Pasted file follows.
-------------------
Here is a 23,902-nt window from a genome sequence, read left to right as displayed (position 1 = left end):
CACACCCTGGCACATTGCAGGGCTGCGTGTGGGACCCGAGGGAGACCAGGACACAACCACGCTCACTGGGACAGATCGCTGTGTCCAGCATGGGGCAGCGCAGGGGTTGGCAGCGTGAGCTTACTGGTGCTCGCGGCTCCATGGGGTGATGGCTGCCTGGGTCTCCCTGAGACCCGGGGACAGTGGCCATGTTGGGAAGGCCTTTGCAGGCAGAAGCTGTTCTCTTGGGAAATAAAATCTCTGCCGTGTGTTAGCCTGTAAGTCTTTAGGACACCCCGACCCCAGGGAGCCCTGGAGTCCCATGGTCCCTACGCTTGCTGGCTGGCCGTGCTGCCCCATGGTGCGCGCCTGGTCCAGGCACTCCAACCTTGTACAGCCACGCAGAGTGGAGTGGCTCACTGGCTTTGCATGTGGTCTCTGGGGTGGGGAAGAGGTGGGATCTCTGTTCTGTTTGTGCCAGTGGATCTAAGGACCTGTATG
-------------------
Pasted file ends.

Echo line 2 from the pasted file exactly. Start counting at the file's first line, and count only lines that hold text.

CACACCCTGGCACATTGCAGGGCTGCGTGTGGGACCCGAGGGAGACCAGGACACAACCACGCTCACTGGGACAGATCGCTGTGTCCAGCATGGGGCAGCGCAGGGGTTGGCAGCGTGAGCTTACTGGTGCTCGCGGCTCCATGGGGTGATGGCTGCCTGGGTCTCCCTGAGACCCGGGGACAGTGGCCATGTTGGGAAGGCCTTTGCAGGCAGAAGCTGTTCTCTTGGGAAATAAAATCTCTGCCGTGTGTTAGCCTGTAAGTCTTTAGGACACCCCGACCCCAGGGAGCCCTGGAGTCCCATGGTCCCTACGCTTGCTGGCTGGCCGTGCTGCCCCATGGTGCGCGCCTGGTCCAGGCACTCCAACCTTGTACAGCCACGCAGAGTGGAGTGGCTCACTGGCTTTGCATGTGGTCTCTGGGGTGGGGAAGAGGTGGGATCTCTGTTCTGTTTGTGCCAGTGGATCTAAGGACCTGTATG